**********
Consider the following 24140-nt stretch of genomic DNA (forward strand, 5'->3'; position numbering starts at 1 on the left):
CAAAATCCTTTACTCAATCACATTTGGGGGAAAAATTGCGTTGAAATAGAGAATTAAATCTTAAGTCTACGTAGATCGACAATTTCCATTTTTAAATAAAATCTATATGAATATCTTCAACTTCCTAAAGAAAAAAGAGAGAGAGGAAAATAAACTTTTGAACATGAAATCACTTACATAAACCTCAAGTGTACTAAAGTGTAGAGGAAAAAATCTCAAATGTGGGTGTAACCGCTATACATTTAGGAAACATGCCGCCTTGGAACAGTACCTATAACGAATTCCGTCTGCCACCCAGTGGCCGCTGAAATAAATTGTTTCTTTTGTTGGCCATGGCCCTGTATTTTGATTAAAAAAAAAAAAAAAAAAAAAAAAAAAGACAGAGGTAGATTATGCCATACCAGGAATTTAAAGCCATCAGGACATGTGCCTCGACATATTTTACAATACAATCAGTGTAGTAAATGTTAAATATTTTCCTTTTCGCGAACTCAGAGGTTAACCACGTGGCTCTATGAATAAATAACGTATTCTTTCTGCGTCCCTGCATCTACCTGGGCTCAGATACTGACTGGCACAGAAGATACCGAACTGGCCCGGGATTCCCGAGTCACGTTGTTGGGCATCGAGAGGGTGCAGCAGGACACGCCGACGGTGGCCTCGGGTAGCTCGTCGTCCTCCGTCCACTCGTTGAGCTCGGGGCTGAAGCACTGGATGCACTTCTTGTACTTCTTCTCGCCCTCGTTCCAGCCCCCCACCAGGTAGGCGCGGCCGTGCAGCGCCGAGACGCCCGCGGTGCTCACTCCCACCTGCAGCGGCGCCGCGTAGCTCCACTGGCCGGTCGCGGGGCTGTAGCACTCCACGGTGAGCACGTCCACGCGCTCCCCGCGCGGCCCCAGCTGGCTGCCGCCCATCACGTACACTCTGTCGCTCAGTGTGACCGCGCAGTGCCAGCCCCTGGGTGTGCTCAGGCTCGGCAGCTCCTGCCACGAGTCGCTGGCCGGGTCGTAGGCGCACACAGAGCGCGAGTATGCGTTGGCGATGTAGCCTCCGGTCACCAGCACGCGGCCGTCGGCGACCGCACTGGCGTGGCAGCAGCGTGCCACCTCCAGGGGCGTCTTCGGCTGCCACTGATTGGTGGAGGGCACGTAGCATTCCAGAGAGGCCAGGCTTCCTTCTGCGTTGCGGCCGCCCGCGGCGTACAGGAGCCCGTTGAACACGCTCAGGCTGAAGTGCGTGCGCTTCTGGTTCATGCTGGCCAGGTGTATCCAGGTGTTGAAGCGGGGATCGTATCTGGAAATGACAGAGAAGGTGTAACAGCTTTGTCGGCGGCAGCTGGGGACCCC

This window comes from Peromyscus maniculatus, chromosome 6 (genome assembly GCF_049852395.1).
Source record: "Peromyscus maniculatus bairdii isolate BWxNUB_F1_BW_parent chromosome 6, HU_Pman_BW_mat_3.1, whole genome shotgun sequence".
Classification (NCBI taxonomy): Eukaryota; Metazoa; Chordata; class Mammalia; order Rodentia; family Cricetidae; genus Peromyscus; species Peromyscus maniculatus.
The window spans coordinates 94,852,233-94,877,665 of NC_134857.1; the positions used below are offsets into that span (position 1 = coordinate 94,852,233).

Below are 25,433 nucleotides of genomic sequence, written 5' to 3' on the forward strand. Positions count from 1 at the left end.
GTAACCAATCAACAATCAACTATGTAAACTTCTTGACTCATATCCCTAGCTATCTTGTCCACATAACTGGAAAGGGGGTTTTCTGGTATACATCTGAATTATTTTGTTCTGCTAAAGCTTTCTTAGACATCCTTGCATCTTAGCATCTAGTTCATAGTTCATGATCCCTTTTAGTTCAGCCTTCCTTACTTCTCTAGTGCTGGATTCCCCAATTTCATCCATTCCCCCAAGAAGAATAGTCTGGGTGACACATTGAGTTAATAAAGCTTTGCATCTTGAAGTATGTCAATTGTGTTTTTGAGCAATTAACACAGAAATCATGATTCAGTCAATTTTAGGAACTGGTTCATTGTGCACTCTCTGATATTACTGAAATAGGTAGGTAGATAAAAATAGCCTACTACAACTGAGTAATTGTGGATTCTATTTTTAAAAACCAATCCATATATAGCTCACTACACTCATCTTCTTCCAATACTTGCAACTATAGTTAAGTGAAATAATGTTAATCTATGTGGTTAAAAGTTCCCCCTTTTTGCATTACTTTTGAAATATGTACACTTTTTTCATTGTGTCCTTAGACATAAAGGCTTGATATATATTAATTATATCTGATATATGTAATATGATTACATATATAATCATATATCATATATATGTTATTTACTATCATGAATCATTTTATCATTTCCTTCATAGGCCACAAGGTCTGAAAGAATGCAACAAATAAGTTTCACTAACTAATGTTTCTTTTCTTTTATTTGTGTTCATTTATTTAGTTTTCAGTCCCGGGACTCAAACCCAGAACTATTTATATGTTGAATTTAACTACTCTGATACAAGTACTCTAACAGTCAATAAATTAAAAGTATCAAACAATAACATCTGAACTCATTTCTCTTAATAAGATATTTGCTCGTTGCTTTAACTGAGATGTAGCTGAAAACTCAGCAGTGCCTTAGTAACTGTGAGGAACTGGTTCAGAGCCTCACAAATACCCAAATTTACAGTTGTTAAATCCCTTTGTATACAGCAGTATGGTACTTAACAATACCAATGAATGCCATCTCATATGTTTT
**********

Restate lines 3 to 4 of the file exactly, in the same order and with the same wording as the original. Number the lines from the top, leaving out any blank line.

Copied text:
This window comes from Peromyscus maniculatus, chromosome 6 (genome assembly GCF_049852395.1).
Source record: "Peromyscus maniculatus bairdii isolate BWxNUB_F1_BW_parent chromosome 6, HU_Pman_BW_mat_3.1, whole genome shotgun sequence".